And it said right in that book that if you get nausea from estrogens, whether they’re birth control pills or other estrogens, take some vitamin B6. It’ll go away. So I came on back and said, “well, you know I haven’t actually worked with anybody on this. But I know vitamin B6 is safe in small doses. So here, take some vitamin B6 and see if your nausea goes away.” Her nausea went away. I never saw her again either. And she didn’t call me. She called my assistant and said, “my nausea is gone, just thought I’d let you know.”
So it’s one of those times when somebody is there to teach you something as well as maybe to get better themselves. So I picked up that book and went to the University of Washington library. That book had a lot of nice footnotes to the medical studies. And I started—oh my gosh, look at all this stuff about vitamins and minerals and herbs that I never learned in medical school. And it’s right there in the medical journal. How come I never learned it in medical school? And for anybody who wants to know, this was Adelle Davis’ book.
Remember that name, Adelle Davis. It was one of her books. So at that time we had photocopies and we had to put a nickel in. So I spent a lot nickels up at the University of Washington library photocopying all this stuff. And that started a collection that I’ve continued. And also Dr. Alan Gaby, who you know of, he actually came out just after his internship and worked at the office that, at that time, was further south but here in this area. He worked there for about 18 months before he decided he wants to go back to where his family lives. Which you can’t blame him for. But he picked up a lot of clinical stuff during that.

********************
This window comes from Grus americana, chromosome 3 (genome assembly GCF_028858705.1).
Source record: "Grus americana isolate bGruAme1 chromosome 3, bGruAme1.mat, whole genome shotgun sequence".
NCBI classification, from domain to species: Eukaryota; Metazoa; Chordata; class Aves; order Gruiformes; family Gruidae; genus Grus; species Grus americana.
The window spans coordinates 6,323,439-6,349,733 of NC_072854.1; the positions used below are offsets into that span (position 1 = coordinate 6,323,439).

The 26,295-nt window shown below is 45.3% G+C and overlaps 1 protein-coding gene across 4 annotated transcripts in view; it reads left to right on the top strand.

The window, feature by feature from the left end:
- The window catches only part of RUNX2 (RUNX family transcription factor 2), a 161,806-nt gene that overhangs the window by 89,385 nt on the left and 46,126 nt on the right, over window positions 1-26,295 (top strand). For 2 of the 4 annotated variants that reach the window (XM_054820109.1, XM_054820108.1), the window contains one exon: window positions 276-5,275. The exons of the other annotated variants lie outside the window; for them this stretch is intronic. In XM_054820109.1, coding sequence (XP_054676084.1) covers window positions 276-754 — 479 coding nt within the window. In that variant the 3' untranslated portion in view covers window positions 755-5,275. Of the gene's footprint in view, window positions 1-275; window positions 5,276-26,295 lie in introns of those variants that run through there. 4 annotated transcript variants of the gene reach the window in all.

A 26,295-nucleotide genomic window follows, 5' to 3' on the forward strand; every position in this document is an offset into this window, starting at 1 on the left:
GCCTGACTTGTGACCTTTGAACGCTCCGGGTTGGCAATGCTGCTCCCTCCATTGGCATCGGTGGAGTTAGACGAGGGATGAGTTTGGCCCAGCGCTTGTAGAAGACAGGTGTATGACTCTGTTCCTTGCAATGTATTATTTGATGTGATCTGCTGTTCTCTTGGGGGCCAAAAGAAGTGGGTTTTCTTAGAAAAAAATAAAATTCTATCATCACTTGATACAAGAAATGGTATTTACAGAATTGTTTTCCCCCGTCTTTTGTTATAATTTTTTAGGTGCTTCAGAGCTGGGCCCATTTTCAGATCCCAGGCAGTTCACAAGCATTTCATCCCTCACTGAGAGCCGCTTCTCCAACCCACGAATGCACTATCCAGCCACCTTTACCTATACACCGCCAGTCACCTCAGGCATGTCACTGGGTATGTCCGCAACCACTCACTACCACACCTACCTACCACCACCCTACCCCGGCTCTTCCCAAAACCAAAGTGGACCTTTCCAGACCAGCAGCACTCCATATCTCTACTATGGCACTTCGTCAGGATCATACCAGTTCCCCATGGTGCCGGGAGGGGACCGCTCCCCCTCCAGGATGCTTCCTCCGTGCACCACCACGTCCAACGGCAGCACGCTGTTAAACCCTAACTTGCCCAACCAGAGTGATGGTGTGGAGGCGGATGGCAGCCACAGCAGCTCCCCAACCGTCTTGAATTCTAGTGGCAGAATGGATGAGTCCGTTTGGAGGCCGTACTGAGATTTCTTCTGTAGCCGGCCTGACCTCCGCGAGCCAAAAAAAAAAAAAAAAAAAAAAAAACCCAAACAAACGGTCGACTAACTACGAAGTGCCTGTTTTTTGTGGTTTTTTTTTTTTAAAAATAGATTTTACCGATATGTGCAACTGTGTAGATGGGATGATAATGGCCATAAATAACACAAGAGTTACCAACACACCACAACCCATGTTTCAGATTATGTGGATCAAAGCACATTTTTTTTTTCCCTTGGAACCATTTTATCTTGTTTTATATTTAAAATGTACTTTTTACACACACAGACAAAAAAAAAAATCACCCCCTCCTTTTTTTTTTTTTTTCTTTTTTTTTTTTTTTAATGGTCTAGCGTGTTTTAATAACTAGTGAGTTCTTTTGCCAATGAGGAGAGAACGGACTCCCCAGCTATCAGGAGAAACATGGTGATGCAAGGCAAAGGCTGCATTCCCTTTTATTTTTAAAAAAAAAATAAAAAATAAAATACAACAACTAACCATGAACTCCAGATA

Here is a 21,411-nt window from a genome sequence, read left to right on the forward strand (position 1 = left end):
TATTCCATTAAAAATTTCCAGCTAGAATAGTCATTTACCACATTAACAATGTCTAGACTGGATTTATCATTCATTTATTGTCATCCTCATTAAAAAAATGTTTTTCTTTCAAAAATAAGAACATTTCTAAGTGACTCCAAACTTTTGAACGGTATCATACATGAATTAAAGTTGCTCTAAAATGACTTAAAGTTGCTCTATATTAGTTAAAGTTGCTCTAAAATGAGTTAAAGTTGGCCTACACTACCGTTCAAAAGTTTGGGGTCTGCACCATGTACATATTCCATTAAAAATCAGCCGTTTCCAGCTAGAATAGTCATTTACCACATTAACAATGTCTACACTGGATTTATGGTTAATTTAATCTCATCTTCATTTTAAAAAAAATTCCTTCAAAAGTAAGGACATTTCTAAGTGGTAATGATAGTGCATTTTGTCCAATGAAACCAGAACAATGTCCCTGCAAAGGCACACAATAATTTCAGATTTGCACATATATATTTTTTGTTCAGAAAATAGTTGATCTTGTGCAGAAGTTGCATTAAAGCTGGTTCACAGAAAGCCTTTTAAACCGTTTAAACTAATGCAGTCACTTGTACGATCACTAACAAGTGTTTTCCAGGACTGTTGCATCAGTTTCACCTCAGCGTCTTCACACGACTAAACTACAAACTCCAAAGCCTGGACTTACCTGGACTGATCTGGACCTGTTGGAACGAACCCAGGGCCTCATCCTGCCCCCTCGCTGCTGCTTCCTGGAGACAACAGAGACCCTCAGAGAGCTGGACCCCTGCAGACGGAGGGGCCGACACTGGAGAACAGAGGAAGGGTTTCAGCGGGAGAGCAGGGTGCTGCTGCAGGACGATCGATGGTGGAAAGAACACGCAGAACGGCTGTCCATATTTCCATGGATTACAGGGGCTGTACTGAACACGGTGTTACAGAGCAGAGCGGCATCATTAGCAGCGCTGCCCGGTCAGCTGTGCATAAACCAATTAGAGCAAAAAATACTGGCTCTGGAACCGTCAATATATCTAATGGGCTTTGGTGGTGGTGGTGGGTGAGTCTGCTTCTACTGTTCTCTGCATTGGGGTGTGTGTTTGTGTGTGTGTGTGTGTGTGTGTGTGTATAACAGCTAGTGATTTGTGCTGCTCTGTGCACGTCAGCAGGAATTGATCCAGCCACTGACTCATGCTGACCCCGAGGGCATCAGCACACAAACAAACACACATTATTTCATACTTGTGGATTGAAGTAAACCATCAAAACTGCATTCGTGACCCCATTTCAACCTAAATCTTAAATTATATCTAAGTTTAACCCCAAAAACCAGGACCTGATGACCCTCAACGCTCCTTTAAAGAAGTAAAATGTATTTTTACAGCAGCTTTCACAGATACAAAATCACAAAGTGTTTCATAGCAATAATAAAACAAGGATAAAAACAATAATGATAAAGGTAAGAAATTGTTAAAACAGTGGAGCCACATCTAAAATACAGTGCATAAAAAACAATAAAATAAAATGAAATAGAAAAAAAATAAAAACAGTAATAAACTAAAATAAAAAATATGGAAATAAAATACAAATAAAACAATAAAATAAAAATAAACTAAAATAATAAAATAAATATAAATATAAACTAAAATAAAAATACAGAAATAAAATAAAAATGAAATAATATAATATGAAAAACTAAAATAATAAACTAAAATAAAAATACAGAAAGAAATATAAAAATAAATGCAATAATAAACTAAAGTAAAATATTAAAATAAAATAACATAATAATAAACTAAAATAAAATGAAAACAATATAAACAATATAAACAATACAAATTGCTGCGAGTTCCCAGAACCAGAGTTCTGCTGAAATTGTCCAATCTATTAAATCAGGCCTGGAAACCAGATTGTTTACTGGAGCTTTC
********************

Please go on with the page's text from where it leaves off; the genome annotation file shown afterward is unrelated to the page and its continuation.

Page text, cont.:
But I hardly ever saw Alan. When he wasn’t at the practice, he was always up at the library. He’s another library hound. So we had all this on-paper research and by the time we switched from on-paper to computerized which was the 90s, we’d accumulated about 60,000-70,000 articles. And they’re all in this storage trailer in file cabinets and they are all titled and cross-referenced and so forth.
When we finally learned how to run a computer—we were a little slow, both of us, on that—by then we collected another 20,000-30,000 articles. So we have close to 100,000 references from scientific journals that tell us about the diet, vitamins, minerals, botanicals, natural energies, and so forth and their influence on health.
So don’t let anybody ever tell you that this isn’t scientific. There’s just tons of science. It’s just that nobody pays attention to it because, I’m sorry folks, it isn’t patentable. And if you can’t patent it, you can’t make big bucks. And I think we all know that the trend in, lets call it regular medicine, right now is for the newest patent medicines to be more expensive, more expensive, more expensive. What is it? $73,000 a year? $1,000 a pill for hepatitis treatment, that kind of stuff. You can charge that if you got a patent and you got a monopoly. And you cannot do that with unpatentable stuff.
So that’s why most medical doctors simply haven’t even heard of it. It’s not that they’re, “I hate nature.” It’s just that they don’t know the science is there.
Ty Bollinger: And the science is there, in 100,000 articles.
Dr. Wright: Close to. We’re not quite to 100,000.
Ty Bollinger: Okay pretty close to. Wow.